The Zig Zag Girl by Elly GriffithsThe Zig Zag Girl by Elly Griffiths

The Zig Zag Girl

byElly Griffiths

Paperback | September 6, 2016

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Brighton, 1950. A girl is found cut into three pieces. Detective Inspector Edgar Stephens is convinced the killer is mimicking a famous magic trick-the Zig Zag Girl. The inventor of the trick, Max Mephisto, is an old war friend of Edgar's. They served in a special ops troop called the Magic Men that used stage tricks to confound the enemy. Max still performs, touring seaside towns with ventriloquists, sword-swallowers, and dancing girls. When Edgar asks for his help with the case, he tells him to identify the victim quickly; it takes a special sidekick to do the Zig Zag Girl-words that haunt Max when he learns the dead girl is Ethel, one of his best assistants to date.
Another death, another magic trick, and still no killer. But when Edgar receives a letter warning of another "trick" on the way-the Wolf Trap-he knows the Magic Men are in the killer's sights.
ELLY GRIFFITHS is the author of the Ruth Galloway and Magic Men mystery series. She is a recipient of the Mary Higgins Clark Award.
Title:The Zig Zag GirlFormat:PaperbackDimensions:336 pages, 8 × 5.31 × 0.83 inPublished:September 6, 2016Publisher:Houghton Mifflin HarcourtLanguage:English

The following ISBNs are associated with this title:

ISBN - 10:0544811879

ISBN - 13:9780544811874

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Rated 4 out of 5 by from Great! This book combined a few things that I loved - mystery, magic and post-war England. It was an easy and interesting read, great for when you want to curl up with a book instead of Netflix!
Date published: 2017-07-03
Rated 4 out of 5 by from entertaining - a glimpse into post-war England with magic tricks thrown in I read this in a couple of sittings. Really enjoyable - carefully researched background into the show biz world of 1950s England, with an interesting side of military intrigue. Griffiths' writing is restrained and concise, which I also enjoy.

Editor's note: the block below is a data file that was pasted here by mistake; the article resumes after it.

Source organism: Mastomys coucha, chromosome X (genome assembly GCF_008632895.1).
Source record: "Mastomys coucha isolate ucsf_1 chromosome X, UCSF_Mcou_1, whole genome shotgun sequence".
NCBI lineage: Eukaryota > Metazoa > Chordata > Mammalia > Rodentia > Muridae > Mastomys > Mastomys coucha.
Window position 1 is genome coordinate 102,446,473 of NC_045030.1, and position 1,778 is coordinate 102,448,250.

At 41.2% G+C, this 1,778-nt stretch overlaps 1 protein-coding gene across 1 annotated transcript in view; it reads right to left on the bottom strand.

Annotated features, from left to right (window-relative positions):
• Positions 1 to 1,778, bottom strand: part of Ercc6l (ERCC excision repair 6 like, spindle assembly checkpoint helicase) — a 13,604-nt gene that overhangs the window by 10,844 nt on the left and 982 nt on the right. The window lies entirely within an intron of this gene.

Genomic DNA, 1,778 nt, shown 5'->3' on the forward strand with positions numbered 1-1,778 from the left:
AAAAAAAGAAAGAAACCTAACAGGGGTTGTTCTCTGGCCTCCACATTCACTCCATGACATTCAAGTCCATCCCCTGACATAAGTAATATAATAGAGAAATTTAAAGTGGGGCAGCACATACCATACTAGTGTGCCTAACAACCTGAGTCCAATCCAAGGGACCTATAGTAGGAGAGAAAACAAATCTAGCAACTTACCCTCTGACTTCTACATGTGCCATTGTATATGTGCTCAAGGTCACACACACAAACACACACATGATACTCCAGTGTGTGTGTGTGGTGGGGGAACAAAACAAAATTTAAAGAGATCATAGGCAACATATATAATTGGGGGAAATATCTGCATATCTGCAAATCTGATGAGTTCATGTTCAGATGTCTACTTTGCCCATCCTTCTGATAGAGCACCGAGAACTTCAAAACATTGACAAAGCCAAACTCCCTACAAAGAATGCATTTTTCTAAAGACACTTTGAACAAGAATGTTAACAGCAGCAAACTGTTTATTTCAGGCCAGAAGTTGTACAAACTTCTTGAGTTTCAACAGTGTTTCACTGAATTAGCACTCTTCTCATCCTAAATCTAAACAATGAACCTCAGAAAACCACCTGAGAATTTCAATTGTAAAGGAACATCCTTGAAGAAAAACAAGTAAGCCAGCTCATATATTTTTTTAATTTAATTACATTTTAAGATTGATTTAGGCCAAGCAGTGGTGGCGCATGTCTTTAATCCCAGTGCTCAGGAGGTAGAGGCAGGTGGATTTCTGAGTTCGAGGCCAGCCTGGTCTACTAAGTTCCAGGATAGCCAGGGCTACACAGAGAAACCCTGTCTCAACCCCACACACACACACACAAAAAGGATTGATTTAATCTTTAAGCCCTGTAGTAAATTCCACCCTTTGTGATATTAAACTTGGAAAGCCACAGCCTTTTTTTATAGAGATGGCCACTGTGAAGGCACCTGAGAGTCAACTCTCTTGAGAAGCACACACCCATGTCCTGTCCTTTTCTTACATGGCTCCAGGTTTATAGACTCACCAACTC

Date published: 2016-12-14
Rated 4 out of 5 by from BEST IN THE SERIES SO FAR Forensic archaeologist Ruth Galloway is surprised to receive a letter from a university friend that she has not seen in 20 years; especially since she found out the day before that he had died in a house fire. The letter asks whether Ruth would be interested in helping on an exciting archaeological discovery he had recently made. Ominously, the letter also states that he “… is afraid. That’s it, just afraid”. Despite her misgivings her curiosity is peeked and she heads off to Lancashire. Coincidentally enough, DCI Harry Nelson (the married father of her daughter) is vacationing in the same place. Avoiding each other is not an option as strange things about the dig and the university come to light and both Ruth and Harry are drawn into the investigation. Elly Griffiths has given readers another great entry in this series. The usual cast was included in the story and to my delight we learned a little more about Cathbad, one of my favorite of Ruth’s friends. In my personal opinion this is the best book in the series so far.